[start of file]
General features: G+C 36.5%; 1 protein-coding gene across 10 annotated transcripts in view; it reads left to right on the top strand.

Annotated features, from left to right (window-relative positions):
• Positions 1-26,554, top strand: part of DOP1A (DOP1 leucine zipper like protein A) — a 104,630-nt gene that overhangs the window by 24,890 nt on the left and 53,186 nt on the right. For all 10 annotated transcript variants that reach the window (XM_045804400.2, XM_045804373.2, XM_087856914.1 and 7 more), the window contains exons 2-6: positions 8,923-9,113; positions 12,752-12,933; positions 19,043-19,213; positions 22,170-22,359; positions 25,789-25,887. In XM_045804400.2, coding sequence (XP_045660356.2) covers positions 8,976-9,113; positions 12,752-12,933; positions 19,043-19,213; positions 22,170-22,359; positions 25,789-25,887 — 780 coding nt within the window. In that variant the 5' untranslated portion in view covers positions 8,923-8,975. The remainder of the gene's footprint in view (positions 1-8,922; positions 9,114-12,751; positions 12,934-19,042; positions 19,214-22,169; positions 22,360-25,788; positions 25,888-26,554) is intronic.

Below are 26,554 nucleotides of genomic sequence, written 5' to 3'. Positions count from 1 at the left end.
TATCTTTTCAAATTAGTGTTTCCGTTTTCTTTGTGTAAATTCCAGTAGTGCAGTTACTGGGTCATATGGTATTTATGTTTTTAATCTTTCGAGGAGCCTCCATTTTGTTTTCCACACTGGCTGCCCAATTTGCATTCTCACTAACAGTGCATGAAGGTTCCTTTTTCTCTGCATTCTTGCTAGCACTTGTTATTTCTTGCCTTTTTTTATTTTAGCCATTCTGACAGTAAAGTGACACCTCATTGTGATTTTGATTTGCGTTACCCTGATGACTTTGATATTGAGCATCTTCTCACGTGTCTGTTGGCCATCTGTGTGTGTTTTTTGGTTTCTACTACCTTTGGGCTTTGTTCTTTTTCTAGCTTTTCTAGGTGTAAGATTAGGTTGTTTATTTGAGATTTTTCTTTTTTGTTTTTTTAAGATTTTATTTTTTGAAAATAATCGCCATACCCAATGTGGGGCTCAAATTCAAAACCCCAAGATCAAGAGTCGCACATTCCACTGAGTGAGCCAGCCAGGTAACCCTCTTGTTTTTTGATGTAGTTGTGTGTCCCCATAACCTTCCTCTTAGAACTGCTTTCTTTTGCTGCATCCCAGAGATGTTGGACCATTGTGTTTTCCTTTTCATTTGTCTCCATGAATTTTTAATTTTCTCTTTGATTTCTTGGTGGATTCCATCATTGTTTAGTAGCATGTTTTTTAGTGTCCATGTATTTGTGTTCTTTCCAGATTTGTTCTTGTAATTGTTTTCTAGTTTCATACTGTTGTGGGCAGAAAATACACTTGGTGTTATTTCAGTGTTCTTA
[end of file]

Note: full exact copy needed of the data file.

General features: G+C 36.5%; 1 protein-coding gene across 10 annotated transcripts in view; it reads left to right on the top strand.

Annotated features, from left to right (window-relative positions):
• Positions 1-26,554, top strand: part of DOP1A (DOP1 leucine zipper like protein A) — a 104,630-nt gene that overhangs the window by 24,890 nt on the left and 53,186 nt on the right. For all 10 annotated transcript variants that reach the window (XM_045804400.2, XM_045804373.2, XM_087856914.1 and 7 more), the window contains exons 2-6: positions 8,923-9,113; positions 12,752-12,933; positions 19,043-19,213; positions 22,170-22,359; positions 25,789-25,887. In XM_045804400.2, coding sequence (XP_045660356.2) covers positions 8,976-9,113; positions 12,752-12,933; positions 19,043-19,213; positions 22,170-22,359; positions 25,789-25,887 — 780 coding nt within the window. In that variant the 5' untranslated portion in view covers positions 8,923-8,975. The remainder of the gene's footprint in view (positions 1-8,922; positions 9,114-12,751; positions 12,934-19,042; positions 19,214-22,169; positions 22,360-25,788; positions 25,888-26,554) is intronic.

Below are 26,554 nucleotides of genomic sequence, written 5' to 3'. Positions count from 1 at the left end.
TATCTTTTCAAATTAGTGTTTCCGTTTTCTTTGTGTAAATTCCAGTAGTGCAGTTACTGGGTCATATGGTATTTATGTTTTTAATCTTTCGAGGAGCCTCCATTTTGTTTTCCACACTGGCTGCCCAATTTGCATTCTCACTAACAGTGCATGAAGGTTCCTTTTTCTCTGCATTCTTGCTAGCACTTGTTATTTCTTGCCTTTTTTTATTTTAGCCATTCTGACAGTAAAGTGACACCTCATTGTGATTTTGATTTGCGTTACCCTGATGACTTTGATATTGAGCATCTTCTCACGTGTCTGTTGGCCATCTGTGTGTGTTTTTTGGTTTCTACTACCTTTGGGCTTTGTTCTTTTTCTAGCTTTTCTAGGTGTAAGATTAGGTTGTTTATTTGAGATTTTTCTTTTTTGTTTTTTTAAGATTTTATTTTTTGAAAATAATCGCCATACCCAATGTGGGGCTCAAATTCAAAACCCCAAGATCAAGAGTCGCACATTCCACTGAGTGAGCCAGCCAGGTAACCCTCTTGTTTTTTGATGTAGTTGTGTGTCCCCATAACCTTCCTCTTAGAACTGCTTTCTTTTGCTGCATCCCAGAGATGTTGGACCATTGTGTTTTCCTTTTCATTTGTCTCCATGAATTTTTAATTTTCTCTTTGATTTCTTGGTGGATTCCATCATTGTTTAGTAGCATGTTTTTTAGTGTCCATGTATTTGTGTTCTTTCCAGATTTGTTCTTGTAATTGTTTTCTAGTTTCATACTGTTGTGGGCAGAAAATACACTTGGTGTTATTTCAGTGTTCTTA